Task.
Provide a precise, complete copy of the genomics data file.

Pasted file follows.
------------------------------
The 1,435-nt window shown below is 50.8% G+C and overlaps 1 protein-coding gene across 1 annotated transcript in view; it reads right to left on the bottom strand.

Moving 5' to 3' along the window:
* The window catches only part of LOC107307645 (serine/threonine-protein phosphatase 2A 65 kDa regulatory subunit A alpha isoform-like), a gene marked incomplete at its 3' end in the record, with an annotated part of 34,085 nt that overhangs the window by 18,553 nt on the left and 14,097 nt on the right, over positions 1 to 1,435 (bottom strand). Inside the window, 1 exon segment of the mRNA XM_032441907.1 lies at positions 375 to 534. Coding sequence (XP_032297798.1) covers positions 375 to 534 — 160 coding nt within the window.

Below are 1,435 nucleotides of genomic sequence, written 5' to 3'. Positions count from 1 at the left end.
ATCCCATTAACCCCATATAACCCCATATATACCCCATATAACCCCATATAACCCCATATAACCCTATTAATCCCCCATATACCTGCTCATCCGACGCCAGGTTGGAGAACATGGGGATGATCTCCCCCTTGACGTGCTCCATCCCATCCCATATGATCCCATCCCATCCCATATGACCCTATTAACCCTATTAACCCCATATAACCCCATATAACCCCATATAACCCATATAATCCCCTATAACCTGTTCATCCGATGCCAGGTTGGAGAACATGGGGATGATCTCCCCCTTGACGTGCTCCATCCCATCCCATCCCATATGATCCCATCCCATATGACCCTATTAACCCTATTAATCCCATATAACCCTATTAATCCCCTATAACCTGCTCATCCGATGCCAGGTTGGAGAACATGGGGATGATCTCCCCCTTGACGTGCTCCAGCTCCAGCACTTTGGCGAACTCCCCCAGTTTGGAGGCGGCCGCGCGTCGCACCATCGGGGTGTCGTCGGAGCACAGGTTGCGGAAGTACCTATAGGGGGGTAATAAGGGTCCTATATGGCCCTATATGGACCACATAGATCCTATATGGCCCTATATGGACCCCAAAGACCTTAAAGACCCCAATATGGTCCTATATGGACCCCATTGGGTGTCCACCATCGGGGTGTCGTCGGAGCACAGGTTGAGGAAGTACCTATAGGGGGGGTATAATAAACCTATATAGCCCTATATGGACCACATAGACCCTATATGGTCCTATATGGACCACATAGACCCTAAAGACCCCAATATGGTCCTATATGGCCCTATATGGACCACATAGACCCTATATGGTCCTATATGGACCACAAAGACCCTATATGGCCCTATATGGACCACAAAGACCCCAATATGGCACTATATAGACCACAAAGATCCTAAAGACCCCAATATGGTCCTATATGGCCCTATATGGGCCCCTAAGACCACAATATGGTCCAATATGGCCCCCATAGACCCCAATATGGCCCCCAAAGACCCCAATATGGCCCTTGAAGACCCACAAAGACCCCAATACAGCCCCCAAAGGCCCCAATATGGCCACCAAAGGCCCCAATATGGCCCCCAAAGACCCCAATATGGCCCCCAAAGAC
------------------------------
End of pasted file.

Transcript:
The 1,435-nt window shown below is 50.8% G+C and overlaps 1 protein-coding gene across 1 annotated transcript in view; it reads right to left on the bottom strand.

Moving 5' to 3' along the window:
* The window catches only part of LOC107307645 (serine/threonine-protein phosphatase 2A 65 kDa regulatory subunit A alpha isoform-like), a gene marked incomplete at its 3' end in the record, with an annotated part of 34,085 nt that overhangs the window by 18,553 nt on the left and 14,097 nt on the right, over positions 1 to 1,435 (bottom strand). Inside the window, 1 exon segment of the mRNA XM_032441907.1 lies at positions 375 to 534. Coding sequence (XP_032297798.1) covers positions 375 to 534 — 160 coding nt within the window.

Below are 1,435 nucleotides of genomic sequence, written 5' to 3'. Positions count from 1 at the left end.
ATCCCATTAACCCCATATAACCCCATATATACCCCATATAACCCCATATAACCCCATATAACCCTATTAATCCCCCATATACCTGCTCATCCGACGCCAGGTTGGAGAACATGGGGATGATCTCCCCCTTGACGTGCTCCATCCCATCCCATATGATCCCATCCCATCCCATATGACCCTATTAACCCTATTAACCCCATATAACCCCATATAACCCCATATAACCCATATAATCCCCTATAACCTGTTCATCCGATGCCAGGTTGGAGAACATGGGGATGATCTCCCCCTTGACGTGCTCCATCCCATCCCATCCCATATGATCCCATCCCATATGACCCTATTAACCCTATTAATCCCATATAACCCTATTAATCCCCTATAACCTGCTCATCCGATGCCAGGTTGGAGAACATGGGGATGATCTCCCCCTTGACGTGCTCCAGCTCCAGCACTTTGGCGAACTCCCCCAGTTTGGAGGCGGCCGCGCGTCGCACCATCGGGGTGTCGTCGGAGCACAGGTTGCGGAAGTACCTATAGGGGGGTAATAAGGGTCCTATATGGCCCTATATGGACCACATAGATCCTATATGGCCCTATATGGACCCCAAAGACCTTAAAGACCCCAATATGGTCCTATATGGACCCCATTGGGTGTCCACCATCGGGGTGTCGTCGGAGCACAGGTTGAGGAAGTACCTATAGGGGGGGTATAATAAACCTATATAGCCCTATATGGACCACATAGACCCTATATGGTCCTATATGGACCACATAGACCCTAAAGACCCCAATATGGTCCTATATGGCCCTATATGGACCACATAGACCCTATATGGTCCTATATGGACCACAAAGACCCTATATGGCCCTATATGGACCACAAAGACCCCAATATGGCACTATATAGACCACAAAGATCCTAAAGACCCCAATATGGTCCTATATGGCCCTATATGGGCCCCTAAGACCACAATATGGTCCAATATGGCCCCCATAGACCCCAATATGGCCCCCAAAGACCCCAATATGGCCCTTGAAGACCCACAAAGACCCCAATACAGCCCCCAAAGGCCCCAATATGGCCACCAAAGGCCCCAATATGGCCCCCAAAGACCCCAATATGGCCCCCAAAGAC